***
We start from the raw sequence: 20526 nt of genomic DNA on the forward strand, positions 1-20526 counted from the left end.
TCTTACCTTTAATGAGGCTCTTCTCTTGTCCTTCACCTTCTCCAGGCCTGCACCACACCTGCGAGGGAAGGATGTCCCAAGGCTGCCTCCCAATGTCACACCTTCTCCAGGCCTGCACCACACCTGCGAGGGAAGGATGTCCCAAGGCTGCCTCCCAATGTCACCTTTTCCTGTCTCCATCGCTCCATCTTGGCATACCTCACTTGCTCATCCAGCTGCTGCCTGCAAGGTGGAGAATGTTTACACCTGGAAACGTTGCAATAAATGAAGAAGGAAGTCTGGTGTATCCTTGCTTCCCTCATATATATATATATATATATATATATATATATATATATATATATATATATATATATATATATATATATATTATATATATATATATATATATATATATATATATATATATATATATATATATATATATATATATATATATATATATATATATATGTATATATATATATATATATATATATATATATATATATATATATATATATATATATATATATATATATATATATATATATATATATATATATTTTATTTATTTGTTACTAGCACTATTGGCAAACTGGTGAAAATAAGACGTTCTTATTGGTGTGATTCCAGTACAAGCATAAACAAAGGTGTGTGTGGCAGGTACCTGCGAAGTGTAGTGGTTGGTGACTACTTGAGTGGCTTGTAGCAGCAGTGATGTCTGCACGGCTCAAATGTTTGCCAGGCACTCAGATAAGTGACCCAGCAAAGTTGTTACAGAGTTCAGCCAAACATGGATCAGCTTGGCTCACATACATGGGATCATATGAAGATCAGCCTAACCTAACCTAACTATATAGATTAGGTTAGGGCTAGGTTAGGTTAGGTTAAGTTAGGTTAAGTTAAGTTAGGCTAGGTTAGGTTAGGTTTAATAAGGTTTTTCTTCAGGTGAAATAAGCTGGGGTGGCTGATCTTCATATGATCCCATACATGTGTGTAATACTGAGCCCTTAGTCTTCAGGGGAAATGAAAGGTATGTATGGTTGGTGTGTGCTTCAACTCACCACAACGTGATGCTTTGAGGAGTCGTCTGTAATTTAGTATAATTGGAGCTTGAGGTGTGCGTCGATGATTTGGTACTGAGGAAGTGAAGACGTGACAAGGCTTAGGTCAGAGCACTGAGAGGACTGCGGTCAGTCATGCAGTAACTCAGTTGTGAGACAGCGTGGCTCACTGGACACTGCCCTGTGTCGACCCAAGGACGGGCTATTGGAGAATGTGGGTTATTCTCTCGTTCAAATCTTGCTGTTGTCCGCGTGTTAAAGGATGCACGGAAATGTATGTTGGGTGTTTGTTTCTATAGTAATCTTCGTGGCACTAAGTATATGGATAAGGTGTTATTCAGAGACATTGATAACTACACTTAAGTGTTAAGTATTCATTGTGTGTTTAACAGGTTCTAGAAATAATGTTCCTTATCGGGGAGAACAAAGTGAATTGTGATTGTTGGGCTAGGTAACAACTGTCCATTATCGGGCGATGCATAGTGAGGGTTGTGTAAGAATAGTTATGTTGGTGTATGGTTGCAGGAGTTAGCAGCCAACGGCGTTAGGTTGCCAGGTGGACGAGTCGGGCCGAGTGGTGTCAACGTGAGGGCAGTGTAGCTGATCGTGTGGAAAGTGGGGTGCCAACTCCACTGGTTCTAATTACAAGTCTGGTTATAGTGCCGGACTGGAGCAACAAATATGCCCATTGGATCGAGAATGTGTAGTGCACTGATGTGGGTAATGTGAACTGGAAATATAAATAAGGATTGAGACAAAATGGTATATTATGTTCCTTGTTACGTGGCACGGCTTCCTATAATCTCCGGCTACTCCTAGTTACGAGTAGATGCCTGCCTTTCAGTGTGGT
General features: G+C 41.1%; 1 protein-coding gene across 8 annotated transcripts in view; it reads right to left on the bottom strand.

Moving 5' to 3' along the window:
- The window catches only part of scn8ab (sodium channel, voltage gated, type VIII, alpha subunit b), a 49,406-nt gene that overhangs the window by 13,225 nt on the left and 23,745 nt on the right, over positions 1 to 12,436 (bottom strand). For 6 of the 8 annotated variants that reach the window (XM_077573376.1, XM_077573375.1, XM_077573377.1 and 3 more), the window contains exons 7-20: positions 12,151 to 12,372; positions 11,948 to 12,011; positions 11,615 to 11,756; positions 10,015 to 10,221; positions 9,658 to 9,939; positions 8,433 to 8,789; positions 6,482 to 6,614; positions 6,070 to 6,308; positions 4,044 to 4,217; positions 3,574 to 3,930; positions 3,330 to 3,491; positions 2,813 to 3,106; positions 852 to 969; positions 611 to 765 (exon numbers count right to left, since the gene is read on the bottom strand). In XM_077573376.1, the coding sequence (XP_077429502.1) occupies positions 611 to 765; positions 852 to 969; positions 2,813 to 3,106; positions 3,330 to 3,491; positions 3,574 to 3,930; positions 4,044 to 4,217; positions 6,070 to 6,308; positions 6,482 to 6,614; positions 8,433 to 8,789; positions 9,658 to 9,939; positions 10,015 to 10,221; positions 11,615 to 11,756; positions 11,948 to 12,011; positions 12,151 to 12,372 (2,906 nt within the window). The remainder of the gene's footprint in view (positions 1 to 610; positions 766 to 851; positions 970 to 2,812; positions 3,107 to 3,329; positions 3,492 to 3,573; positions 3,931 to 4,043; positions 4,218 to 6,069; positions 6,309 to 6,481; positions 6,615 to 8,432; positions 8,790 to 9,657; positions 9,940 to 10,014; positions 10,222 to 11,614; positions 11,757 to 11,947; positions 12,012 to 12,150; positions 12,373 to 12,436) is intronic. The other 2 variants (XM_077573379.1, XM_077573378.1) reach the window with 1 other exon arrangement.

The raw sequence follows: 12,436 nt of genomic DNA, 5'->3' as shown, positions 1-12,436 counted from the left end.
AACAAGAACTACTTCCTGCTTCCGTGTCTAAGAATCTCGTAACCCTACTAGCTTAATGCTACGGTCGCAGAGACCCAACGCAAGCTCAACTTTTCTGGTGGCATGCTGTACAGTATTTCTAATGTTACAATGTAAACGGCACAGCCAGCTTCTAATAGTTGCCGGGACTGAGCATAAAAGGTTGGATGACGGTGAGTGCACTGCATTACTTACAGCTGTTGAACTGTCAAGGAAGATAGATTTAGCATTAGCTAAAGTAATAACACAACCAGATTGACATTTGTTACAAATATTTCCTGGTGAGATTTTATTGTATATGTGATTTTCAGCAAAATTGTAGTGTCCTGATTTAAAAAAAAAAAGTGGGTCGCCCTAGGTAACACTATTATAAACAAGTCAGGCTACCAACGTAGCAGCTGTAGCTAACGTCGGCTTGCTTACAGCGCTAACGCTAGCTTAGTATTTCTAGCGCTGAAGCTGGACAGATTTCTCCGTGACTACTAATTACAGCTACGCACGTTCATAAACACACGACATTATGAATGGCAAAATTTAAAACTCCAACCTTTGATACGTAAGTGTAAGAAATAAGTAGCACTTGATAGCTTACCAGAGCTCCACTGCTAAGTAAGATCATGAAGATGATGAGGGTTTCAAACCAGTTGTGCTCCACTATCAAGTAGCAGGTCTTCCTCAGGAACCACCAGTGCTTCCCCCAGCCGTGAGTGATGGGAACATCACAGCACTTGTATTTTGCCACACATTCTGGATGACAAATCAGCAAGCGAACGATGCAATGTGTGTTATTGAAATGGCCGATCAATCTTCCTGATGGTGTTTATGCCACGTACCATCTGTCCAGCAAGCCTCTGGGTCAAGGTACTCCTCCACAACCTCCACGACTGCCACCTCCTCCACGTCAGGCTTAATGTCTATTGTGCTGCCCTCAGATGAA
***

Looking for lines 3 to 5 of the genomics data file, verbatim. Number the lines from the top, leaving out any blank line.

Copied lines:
General features: G+C 41.1%; 1 protein-coding gene across 8 annotated transcripts in view; it reads right to left on the bottom strand.

Moving 5' to 3' along the window:
- The window catches only part of scn8ab (sodium channel, voltage gated, type VIII, alpha subunit b), a 49,406-nt gene that overhangs the window by 13,225 nt on the left and 23,745 nt on the right, over positions 1 to 12,436 (bottom strand). For 6 of the 8 annotated variants that reach the window (XM_077573376.1, XM_077573375.1, XM_077573377.1 and 3 more), the window contains exons 7-20: positions 12,151 to 12,372; positions 11,948 to 12,011; positions 11,615 to 11,756; positions 10,015 to 10,221; positions 9,658 to 9,939; positions 8,433 to 8,789; positions 6,482 to 6,614; positions 6,070 to 6,308; positions 4,044 to 4,217; positions 3,574 to 3,930; positions 3,330 to 3,491; positions 2,813 to 3,106; positions 852 to 969; positions 611 to 765 (exon numbers count right to left, since the gene is read on the bottom strand). In XM_077573376.1, the coding sequence (XP_077429502.1) occupies positions 611 to 765; positions 852 to 969; positions 2,813 to 3,106; positions 3,330 to 3,491; positions 3,574 to 3,930; positions 4,044 to 4,217; positions 6,070 to 6,308; positions 6,482 to 6,614; positions 8,433 to 8,789; positions 9,658 to 9,939; positions 10,015 to 10,221; positions 11,615 to 11,756; positions 11,948 to 12,011; positions 12,151 to 12,372 (2,906 nt within the window). The remainder of the gene's footprint in view (positions 1 to 610; positions 766 to 851; positions 970 to 2,812; positions 3,107 to 3,329; positions 3,492 to 3,573; positions 3,931 to 4,043; positions 4,218 to 6,069; positions 6,309 to 6,481; positions 6,615 to 8,432; positions 8,790 to 9,657; positions 9,940 to 10,014; positions 10,222 to 11,614; positions 11,757 to 11,947; positions 12,012 to 12,150; positions 12,373 to 12,436) is intronic. The other 2 variants (XM_077573379.1, XM_077573378.1) reach the window with 1 other exon arrangement.